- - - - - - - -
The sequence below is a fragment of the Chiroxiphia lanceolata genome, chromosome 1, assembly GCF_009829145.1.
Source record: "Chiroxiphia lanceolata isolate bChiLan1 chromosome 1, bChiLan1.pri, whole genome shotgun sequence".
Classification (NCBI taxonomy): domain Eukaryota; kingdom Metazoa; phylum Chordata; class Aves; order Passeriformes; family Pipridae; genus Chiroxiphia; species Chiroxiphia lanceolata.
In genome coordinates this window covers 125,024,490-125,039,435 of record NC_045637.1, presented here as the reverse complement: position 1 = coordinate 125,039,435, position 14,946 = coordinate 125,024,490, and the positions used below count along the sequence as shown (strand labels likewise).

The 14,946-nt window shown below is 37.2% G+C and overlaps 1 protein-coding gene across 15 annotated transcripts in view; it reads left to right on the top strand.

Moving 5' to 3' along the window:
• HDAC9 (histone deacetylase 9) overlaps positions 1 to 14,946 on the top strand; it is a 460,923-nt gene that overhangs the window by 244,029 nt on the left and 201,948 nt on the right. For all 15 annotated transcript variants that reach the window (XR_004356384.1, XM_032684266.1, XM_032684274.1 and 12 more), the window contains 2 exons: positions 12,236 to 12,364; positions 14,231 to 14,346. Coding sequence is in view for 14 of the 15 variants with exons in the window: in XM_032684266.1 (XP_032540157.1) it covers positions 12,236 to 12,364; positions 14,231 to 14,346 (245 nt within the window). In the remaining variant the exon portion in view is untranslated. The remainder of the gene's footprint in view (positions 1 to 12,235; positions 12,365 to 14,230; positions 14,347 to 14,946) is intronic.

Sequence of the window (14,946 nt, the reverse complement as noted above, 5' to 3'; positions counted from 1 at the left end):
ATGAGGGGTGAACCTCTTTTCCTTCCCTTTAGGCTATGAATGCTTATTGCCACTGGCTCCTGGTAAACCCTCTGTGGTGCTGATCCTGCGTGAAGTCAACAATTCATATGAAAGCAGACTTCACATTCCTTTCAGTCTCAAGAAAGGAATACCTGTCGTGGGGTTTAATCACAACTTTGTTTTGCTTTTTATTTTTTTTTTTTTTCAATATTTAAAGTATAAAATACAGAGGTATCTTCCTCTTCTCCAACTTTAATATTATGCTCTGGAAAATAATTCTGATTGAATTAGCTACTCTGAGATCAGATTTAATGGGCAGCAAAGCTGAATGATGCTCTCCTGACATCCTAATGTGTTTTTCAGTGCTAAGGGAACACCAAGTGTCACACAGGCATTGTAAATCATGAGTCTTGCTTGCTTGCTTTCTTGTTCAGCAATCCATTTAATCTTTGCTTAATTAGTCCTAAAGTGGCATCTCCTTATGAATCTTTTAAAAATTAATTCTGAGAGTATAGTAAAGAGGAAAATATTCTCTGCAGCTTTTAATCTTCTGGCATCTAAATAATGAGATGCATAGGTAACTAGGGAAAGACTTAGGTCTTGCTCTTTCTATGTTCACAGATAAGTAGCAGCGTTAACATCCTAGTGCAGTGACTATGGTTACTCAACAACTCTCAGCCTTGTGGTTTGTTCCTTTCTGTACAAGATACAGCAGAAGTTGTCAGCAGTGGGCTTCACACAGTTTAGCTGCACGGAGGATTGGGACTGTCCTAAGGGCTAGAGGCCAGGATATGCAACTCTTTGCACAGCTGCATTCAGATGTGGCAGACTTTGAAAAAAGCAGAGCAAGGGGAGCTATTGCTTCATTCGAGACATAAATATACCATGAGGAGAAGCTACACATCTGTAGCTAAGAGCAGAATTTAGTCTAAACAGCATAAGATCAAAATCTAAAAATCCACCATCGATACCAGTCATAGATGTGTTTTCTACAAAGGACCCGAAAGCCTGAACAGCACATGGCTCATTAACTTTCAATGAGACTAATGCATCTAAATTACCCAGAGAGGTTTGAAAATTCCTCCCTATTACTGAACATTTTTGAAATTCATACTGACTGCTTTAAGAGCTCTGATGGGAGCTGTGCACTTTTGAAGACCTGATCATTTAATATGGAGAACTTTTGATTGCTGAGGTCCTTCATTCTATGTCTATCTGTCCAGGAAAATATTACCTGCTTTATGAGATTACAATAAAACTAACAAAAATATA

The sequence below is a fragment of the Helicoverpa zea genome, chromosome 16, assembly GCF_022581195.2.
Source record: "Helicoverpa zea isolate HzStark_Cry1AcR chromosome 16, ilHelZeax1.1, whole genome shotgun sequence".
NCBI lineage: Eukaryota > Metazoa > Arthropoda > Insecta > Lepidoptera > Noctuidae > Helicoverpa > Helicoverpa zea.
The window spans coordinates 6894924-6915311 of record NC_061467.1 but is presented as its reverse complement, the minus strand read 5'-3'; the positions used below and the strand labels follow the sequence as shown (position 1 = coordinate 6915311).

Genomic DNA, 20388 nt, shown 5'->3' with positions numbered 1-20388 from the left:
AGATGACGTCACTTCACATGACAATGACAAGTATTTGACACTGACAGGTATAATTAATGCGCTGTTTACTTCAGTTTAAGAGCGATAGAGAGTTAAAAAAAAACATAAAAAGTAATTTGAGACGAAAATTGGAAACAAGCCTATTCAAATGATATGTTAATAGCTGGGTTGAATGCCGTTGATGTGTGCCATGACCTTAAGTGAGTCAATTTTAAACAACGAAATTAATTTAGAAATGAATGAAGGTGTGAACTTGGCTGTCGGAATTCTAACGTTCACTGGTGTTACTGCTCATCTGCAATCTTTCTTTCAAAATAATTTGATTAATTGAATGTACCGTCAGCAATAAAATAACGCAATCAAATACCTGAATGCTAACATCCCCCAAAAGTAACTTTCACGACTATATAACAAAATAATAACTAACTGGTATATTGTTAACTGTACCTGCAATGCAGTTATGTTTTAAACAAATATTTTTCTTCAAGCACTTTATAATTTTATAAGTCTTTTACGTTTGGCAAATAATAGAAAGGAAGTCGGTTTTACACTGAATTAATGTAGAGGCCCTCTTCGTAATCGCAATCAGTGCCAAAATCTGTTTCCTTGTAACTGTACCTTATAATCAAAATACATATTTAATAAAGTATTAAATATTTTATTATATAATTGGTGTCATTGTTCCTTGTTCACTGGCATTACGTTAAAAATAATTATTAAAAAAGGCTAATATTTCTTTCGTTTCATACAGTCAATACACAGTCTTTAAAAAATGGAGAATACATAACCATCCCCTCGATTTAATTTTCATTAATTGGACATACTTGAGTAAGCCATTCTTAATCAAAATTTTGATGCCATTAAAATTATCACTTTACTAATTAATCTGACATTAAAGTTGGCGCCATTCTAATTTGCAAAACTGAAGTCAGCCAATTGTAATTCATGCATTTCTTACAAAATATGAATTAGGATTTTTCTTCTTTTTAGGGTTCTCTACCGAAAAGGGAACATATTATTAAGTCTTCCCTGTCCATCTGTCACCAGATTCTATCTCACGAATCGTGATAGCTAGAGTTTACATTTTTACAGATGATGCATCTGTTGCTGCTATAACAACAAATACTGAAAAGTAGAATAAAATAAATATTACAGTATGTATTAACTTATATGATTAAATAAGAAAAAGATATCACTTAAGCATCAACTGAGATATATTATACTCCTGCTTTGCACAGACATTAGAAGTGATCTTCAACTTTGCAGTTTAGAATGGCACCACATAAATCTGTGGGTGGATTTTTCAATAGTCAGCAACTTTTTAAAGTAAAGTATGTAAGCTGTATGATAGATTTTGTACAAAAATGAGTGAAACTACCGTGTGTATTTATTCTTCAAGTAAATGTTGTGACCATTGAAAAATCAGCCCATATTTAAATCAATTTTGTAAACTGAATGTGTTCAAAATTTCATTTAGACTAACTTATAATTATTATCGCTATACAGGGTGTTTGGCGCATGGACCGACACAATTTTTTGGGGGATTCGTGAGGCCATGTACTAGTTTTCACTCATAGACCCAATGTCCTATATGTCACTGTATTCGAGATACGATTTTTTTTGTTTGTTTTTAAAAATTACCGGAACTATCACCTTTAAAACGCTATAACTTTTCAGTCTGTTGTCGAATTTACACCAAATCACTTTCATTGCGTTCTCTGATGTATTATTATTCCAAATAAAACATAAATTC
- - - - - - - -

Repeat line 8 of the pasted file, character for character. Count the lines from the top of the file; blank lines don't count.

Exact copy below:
Sequence of the window (14,946 nt, the reverse complement as noted above, 5' to 3'; positions counted from 1 at the left end):